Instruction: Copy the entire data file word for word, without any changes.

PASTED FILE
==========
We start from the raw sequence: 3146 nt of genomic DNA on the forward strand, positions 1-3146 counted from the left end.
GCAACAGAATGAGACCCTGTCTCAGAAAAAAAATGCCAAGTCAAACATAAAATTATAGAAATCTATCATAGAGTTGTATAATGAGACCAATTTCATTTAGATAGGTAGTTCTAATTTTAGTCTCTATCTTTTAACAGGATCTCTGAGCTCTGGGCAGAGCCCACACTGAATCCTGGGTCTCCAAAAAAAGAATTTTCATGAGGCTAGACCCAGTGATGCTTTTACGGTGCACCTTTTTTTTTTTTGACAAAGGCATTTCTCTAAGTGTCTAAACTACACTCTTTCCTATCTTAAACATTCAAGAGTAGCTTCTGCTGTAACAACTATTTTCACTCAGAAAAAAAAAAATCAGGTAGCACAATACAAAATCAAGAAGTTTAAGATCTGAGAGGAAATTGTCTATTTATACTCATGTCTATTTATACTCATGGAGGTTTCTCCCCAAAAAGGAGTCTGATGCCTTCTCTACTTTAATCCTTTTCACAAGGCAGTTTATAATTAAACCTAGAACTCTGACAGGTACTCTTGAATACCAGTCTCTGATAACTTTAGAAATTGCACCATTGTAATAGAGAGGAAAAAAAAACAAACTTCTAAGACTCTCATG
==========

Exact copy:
We start from the raw sequence: 3146 nt of genomic DNA on the forward strand, positions 1-3146 counted from the left end.
GCAACAGAATGAGACCCTGTCTCAGAAAAAAAATGCCAAGTCAAACATAAAATTATAGAAATCTATCATAGAGTTGTATAATGAGACCAATTTCATTTAGATAGGTAGTTCTAATTTTAGTCTCTATCTTTTAACAGGATCTCTGAGCTCTGGGCAGAGCCCACACTGAATCCTGGGTCTCCAAAAAAAGAATTTTCATGAGGCTAGACCCAGTGATGCTTTTACGGTGCACCTTTTTTTTTTTTGACAAAGGCATTTCTCTAAGTGTCTAAACTACACTCTTTCCTATCTTAAACATTCAAGAGTAGCTTCTGCTGTAACAACTATTTTCACTCAGAAAAAAAAAAATCAGGTAGCACAATACAAAATCAAGAAGTTTAAGATCTGAGAGGAAATTGTCTATTTATACTCATGTCTATTTATACTCATGGAGGTTTCTCCCCAAAAAGGAGTCTGATGCCTTCTCTACTTTAATCCTTTTCACAAGGCAGTTTATAATTAAACCTAGAACTCTGACAGGTACTCTTGAATACCAGTCTCTGATAACTTTAGAAATTGCACCATTGTAATAGAGAGGAAAAAAAAACAAACTTCTAAGACTCTCATG